| Terry Lee Rossland|
June 21, 1952 (1952-06-21) Silver Bow County, Montana, U.S.
Suicide by drug overdose
9 October 1990, Butte, Montana, United States
Terry Lee Rossland (June 21, 1952 – October 9, 1990) was an American man from Butte, Montana, known for loading his car full of gasoline and pipe bombs in 1989, and then detonating the bombs in his car while he sat inside of it. Rossland was attempting suicide due to personal issues he was facing at the time. He managed to survive the suicide attempt, but he successfully took his life a year later by a drug overdose. His suicide attempt in his car is well known as it was filmed by bystanders. The footage of the explosion has been well shown in the media on numerous television programs relating to crime and extraordinary events caught on camera.
Suicide of Terry Rossland Wikipedia
On Wednesday, December 20, 1989, Terry Rossland, a man with a history of mental illness, loaded his Dodge Colt full of gasoline and pipe bombs with the intention of committing suicide. Rossland was depressed over his pending divorce with his wife and was despondent over the marital problems he was facing. He had also recently lost his job and was unstable due to the amount of painkillers he had taken. He attracted the attention of authorities by robbing a pharmacy of diazepam and codeine. He then led police on a thirty-minute chase at slow speeds. He drove to a street in Butte, Montana, where police cordoned off his vehicle. When police surrounded his car, Rossland revealed it was loaded with pipe bombs and gasoline. Rossland demanded to speak to his wife and children, and threatened to take his own life if his demands weren't met. Police locked down the entire area and a standoff began. As it was five days before Christmas, the area was packed with people Christmas shopping. Bystanders watched the event unfold and began filming the incident. Sheriff Bob Butorovich, Lieutenant Bob Lee and Sergeant Dan Hollis, all of whom had known Rossland for years and were friends with him, approached his car and began negotiating with him. Butorovich spoke with Rossland while Lee deflated one of Rossland's tyres to stop him from fleeing. Forty-five minutes passed and after repeated attempts to get Rossland to surrender, Rossland finally detonated the pipe bombs and the car exploded. Butorovich and Lee were both stood directly next to the car as it exploded. They managed to escape with only minor injuries. After the explosion, Rossland managed to survive as well, but he was set ablaze and was in excruciating pain. He opened his car door and fled on foot while still on fire. Fire crews rushed to Rossland's aid and put out the fire. The fire in Rossland's vehicle then spread to the back of his car and caused the remaining pipe bombs to explode. Rossland received emergency medical care and survived the suicide attempt with over seventy percent of his body burned.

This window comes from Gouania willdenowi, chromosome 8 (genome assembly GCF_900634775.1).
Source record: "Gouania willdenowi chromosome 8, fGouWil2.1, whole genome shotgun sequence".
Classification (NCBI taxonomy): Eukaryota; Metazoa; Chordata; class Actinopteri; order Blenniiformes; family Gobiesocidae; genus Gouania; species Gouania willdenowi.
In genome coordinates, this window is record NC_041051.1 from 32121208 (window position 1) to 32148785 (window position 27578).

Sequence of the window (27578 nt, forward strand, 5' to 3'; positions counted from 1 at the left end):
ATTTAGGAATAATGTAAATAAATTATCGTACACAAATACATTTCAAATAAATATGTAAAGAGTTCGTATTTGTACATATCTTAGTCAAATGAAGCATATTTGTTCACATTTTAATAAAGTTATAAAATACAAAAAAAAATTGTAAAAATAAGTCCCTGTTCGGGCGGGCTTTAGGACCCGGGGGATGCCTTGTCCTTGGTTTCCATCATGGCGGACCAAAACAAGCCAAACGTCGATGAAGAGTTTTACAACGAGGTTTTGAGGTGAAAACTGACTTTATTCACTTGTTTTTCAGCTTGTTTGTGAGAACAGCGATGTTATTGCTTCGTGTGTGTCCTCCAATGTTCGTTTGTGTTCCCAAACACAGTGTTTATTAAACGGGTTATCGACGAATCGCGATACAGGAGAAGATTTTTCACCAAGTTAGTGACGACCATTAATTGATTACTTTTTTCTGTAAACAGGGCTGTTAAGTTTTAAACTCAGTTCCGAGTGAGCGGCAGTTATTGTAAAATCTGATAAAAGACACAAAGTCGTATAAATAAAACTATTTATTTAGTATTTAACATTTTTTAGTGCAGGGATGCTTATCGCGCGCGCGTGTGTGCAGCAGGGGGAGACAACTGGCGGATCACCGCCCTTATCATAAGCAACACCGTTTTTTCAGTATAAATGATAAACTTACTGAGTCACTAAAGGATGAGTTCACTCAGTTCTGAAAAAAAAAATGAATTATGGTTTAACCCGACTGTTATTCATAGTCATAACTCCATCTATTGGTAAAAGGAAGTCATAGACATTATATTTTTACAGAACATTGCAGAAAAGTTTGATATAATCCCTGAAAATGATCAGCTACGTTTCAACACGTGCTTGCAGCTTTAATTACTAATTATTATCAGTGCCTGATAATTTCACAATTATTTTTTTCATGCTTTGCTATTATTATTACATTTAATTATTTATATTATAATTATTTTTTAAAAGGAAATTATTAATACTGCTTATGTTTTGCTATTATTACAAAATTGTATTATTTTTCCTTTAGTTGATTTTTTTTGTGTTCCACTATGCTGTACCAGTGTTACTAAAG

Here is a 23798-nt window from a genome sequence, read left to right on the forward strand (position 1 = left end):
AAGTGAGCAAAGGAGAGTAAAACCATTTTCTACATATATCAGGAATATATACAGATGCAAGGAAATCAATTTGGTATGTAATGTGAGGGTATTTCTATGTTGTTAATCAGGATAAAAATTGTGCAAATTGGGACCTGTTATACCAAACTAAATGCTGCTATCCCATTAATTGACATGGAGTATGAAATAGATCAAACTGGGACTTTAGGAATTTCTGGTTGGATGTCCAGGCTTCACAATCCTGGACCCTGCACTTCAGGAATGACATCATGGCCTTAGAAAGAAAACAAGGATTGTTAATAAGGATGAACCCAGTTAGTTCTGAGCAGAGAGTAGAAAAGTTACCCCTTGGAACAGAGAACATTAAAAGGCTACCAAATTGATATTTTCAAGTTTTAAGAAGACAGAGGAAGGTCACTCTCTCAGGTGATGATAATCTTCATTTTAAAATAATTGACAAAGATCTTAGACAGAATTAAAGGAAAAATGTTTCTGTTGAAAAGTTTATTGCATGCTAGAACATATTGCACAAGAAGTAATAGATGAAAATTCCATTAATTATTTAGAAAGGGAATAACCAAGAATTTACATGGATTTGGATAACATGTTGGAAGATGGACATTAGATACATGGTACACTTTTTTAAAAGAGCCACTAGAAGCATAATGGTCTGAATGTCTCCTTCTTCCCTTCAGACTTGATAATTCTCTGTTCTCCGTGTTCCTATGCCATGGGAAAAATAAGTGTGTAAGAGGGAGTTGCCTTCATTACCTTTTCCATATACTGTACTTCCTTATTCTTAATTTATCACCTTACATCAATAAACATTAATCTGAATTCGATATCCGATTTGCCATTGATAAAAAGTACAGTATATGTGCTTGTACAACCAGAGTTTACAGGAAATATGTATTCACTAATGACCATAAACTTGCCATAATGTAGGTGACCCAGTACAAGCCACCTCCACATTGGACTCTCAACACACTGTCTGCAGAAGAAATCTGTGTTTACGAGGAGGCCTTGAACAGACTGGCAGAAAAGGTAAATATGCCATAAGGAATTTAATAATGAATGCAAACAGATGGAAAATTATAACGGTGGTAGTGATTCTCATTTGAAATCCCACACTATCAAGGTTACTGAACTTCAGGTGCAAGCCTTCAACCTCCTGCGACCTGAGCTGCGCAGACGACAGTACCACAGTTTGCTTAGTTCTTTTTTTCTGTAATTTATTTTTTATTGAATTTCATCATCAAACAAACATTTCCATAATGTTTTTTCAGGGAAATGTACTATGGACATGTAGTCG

Rossland was flown to a specialist burn unit several states away and went through months of intensive care. Afterwards, he was extradited back to Butte to stand trial for his crime. Butorovich personally escorted Rossland back through the airport when Rossland returned. Rossland was due to face trial in late 1990, but before his trial even began, Rossland successfully took his own life by a drug overdose. He took his life at his home in Butte, on Tuesday, October 9, 1990. He was found dead inside a shed behind his house and had been wearing headphones. He was thirty-eight years old at the time of his death.
Lieutenant Bob Lee, one of the police officers who had negotiated with Rossland, died on Friday, December 6, 2013, at the age of sixty-eight.
The footage of Rossland exploding his car and attempting suicide has been shown on many television programs relating to crime and extraordinary events caught on camera. It has been shown on: Reality TV, World's Wildest Police Videos (Season 3, Episode 9), World's Most Dangerous Police Videos, the History Channel, Shockwave, the 1993 shockumentary film, Traces of Death, and the 1998 shockumentary film, Banned from Television. It was also shown widely on the news at the time of the event.